8 Tips to Protect Yourself from Breathing Wildfire Smoke
Given the current state of the California Wildfires, we encourage everyone to limit your exposure to smoke as much as possible. Here are eight tips to help you protect your health from wildfire smoke:
- Pay attention to local air quality reports and the US Air Quality Index External . When a wildfire occurs in your area, watch for news or health warnings about smoke. Pay attention to public health messages and take extra safety measures such as avoiding spending time outdoors.
- Pay attention to visibility guides if they are available. Although not every community measures the amount of particles in the air, some communities in the western United States have guidelines to help people estimate air quality based on how far they can see.
- If you are told to stay indoors, stay indoors and keep your indoor air as clean as possible. Keep windows and doors closed unless it is very hot outside. Run an air conditioner if you have one, but keep the fresh-air intake closed and the filter clean to prevent outdoor smoke from getting inside. Seek shelter elsewhere if you do not have an air conditioner and it is too warm to stay inside with the windows closed.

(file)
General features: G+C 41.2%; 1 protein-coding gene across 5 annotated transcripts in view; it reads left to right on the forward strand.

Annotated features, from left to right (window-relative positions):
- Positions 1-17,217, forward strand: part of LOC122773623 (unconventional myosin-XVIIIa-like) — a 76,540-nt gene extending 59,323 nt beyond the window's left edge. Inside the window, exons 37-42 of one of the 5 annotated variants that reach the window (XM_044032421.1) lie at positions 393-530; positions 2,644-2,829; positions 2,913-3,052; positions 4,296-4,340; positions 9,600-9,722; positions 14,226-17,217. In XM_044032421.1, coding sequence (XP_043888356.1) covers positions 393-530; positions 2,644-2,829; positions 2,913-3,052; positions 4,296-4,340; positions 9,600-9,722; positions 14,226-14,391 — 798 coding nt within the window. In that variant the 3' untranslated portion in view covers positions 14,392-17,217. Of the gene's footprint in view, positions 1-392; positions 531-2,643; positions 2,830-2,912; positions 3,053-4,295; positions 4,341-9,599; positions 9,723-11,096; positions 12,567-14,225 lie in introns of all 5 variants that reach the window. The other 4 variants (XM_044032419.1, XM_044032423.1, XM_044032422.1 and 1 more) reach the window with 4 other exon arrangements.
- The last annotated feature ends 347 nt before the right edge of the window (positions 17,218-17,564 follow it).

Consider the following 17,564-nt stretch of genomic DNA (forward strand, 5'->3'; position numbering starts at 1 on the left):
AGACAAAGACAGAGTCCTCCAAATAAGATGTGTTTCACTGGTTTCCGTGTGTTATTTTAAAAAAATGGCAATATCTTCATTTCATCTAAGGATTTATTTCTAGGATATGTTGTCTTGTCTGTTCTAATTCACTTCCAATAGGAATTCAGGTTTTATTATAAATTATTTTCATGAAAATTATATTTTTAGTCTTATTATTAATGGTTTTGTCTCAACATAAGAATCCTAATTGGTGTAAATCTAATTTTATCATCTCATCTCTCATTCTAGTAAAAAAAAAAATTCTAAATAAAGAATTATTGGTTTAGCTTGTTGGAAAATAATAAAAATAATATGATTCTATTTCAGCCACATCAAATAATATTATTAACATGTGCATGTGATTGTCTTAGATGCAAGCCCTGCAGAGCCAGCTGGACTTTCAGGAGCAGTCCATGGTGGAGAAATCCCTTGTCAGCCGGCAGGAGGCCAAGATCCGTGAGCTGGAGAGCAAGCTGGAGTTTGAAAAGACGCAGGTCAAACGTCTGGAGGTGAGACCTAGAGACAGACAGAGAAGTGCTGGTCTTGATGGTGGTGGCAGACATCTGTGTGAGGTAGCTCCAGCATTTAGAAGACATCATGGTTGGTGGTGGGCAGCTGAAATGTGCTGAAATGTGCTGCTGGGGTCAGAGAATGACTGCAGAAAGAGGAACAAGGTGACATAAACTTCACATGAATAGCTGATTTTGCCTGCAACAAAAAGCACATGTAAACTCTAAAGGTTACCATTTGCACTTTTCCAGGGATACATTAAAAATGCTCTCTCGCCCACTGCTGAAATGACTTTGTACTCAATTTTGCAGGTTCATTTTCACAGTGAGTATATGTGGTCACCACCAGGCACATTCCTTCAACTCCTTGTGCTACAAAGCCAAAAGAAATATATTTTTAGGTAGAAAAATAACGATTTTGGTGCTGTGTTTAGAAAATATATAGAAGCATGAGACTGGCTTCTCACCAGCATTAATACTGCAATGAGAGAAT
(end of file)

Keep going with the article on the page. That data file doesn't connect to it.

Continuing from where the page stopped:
- Use an air filter. Use a freestanding indoor air filter with particle removal to help protect people with heart disease, asthma or other respiratory conditions and the elderly and children from the effects of wildfire smoke. Follow the manufacturer’s instructions on filter replacement and where to place the device.
- Do not add to indoor pollution. When smoke levels are high, do not use anything that burns, such as candles and fireplaces. Do not vacuum, because vacuuming stirs up particles already inside your home. Do not smoke tobacco or other products, because smoking puts even more pollution into the air.
- Follow your doctor’s advice about medicines and about your respiratory management plan if you have asthma or another lung disease or cardiovascular disease. Call your doctor if your symptoms worsen.
For additional information and resources on the California Wildfires, please visit the following links:
- AirNow - Official U.S. Air Quality Index (AQI) Reports
- Bay Area Air Quality Management District
- CalFire Active Incidents
Centers for Disease Control and Prevention 2021.